# Re: Which one result in maths has surprised you the most?

```1 is in the modified version I provided:  e^(t*i) - 1 = 0

Unless you were reading that as e^(t*i) +  (-1) = 0```
```
Also, if the more "important numbers" that can be included, the more
beautiful you find the equation, we can also throw in 2, arguably the next
most important number: e^(2*t*i) - 1 = 0, but I don't think trying to
include as many important numbers into one equation as possible is what
makes for an elegant equation.  What makes for an elegant equation is
showing an important connection between two concepts.  e^(t*i) = e^(0) = 1,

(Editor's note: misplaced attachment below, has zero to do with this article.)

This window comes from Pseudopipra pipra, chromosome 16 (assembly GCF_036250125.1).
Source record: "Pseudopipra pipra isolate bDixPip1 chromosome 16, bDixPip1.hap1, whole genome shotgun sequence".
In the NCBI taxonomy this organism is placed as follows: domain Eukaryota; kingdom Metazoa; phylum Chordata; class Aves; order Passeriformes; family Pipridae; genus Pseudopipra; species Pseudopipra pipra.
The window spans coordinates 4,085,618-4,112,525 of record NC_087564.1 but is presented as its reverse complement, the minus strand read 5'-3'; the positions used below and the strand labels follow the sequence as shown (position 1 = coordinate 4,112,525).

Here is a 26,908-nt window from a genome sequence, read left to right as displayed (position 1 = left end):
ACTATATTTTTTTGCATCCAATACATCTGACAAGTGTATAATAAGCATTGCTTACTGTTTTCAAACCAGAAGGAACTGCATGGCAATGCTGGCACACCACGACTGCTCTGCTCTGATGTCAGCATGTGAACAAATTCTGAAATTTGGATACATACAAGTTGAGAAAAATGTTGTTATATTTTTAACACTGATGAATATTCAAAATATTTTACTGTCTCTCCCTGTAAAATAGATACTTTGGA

but t*i != 0.  This is much more surprising than if you try the same with
Pi, as you will find ln(e^(Pi*i)) = Pi*i, but ln(e^(t*i)) = 0.

Jason

On Thu, Jul 11, 2013 at 1:46 PM, John Clark <johnkcl...@gmail.com> wrote:

> On Thu, Jul 11, 2013 at 1:44 PM, Jason Resch <jasonre...@gmail.com> wrote:
>
>  > If you want to see all the constants at once there is an easy
>>>> correction:  e^(t*i) - 1 = 0
>>>>
>>>
>>>  Then it has the additive identity but not the multiplicative identity
>>> and I still prefer Euler's original.
>>>
>>>
>>
>> What is the mutliplicative identity in the original that is missing from
>> this one?
>>
>
> 1.
>
>    John K Clark
>
>
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